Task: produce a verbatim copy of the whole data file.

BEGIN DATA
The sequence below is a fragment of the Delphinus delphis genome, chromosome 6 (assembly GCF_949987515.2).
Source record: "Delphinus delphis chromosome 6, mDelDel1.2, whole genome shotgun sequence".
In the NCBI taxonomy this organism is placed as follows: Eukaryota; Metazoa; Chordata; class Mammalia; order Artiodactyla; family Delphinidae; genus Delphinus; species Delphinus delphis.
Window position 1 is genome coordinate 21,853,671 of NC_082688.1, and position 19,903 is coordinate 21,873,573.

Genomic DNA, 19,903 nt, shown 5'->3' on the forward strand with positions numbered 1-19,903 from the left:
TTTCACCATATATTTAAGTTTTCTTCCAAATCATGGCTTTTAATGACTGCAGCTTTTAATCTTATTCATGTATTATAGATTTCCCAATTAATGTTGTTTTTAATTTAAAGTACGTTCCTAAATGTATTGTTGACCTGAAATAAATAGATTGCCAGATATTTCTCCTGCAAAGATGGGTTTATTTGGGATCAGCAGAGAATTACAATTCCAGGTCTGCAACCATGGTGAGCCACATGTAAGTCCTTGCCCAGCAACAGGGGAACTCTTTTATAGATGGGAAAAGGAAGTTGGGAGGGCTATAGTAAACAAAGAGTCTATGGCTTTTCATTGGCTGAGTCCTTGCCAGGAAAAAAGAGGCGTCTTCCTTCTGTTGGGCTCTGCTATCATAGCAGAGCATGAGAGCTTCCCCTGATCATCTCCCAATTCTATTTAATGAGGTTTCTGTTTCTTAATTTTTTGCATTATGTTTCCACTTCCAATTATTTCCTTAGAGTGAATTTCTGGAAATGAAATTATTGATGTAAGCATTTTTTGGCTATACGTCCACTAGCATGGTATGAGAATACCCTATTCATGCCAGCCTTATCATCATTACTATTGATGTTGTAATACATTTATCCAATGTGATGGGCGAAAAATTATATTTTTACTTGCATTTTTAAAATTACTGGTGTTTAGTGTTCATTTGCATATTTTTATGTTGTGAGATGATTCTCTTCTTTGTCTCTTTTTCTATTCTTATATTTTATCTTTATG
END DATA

The sequence below is a fragment of the Delphinus delphis genome, chromosome 6 (assembly GCF_949987515.2).
Source record: "Delphinus delphis chromosome 6, mDelDel1.2, whole genome shotgun sequence".
In the NCBI taxonomy this organism is placed as follows: Eukaryota; Metazoa; Chordata; class Mammalia; order Artiodactyla; family Delphinidae; genus Delphinus; species Delphinus delphis.
Window position 1 is genome coordinate 21,853,671 of NC_082688.1, and position 19,903 is coordinate 21,873,573.

Genomic DNA, 19,903 nt, shown 5'->3' on the forward strand with positions numbered 1-19,903 from the left:
TTTCACCATATATTTAAGTTTTCTTCCAAATCATGGCTTTTAATGACTGCAGCTTTTAATCTTATTCATGTATTATAGATTTCCCAATTAATGTTGTTTTTAATTTAAAGTACGTTCCTAAATGTATTGTTGACCTGAAATAAATAGATTGCCAGATATTTCTCCTGCAAAGATGGGTTTATTTGGGATCAGCAGAGAATTACAATTCCAGGTCTGCAACCATGGTGAGCCACATGTAAGTCCTTGCCCAGCAACAGGGGAACTCTTTTATAGATGGGAAAAGGAAGTTGGGAGGGCTATAGTAAACAAAGAGTCTATGGCTTTTCATTGGCTGAGTCCTTGCCAGGAAAAAAGAGGCGTCTTCCTTCTGTTGGGCTCTGCTATCATAGCAGAGCATGAGAGCTTCCCCTGATCATCTCCCAATTCTATTTAATGAGGTTTCTGTTTCTTAATTTTTTGCATTATGTTTCCACTTCCAATTATTTCCTTAGAGTGAATTTCTGGAAATGAAATTATTGATGTAAGCATTTTTTGGCTATACGTCCACTAGCATGGTATGAGAATACCCTATTCATGCCAGCCTTATCATCATTACTATTGATGTTGTAATACATTTATCCAATGTGATGGGCGAAAAATTATATTTTTACTTGCATTTTTAAAATTACTGGTGTTTAGTGTTCATTTGCATATTTTTATGTTGTGAGATGATTCTCTTCTTTGTCTCTTTTTCTATTCTTATATTTTATCTTTATG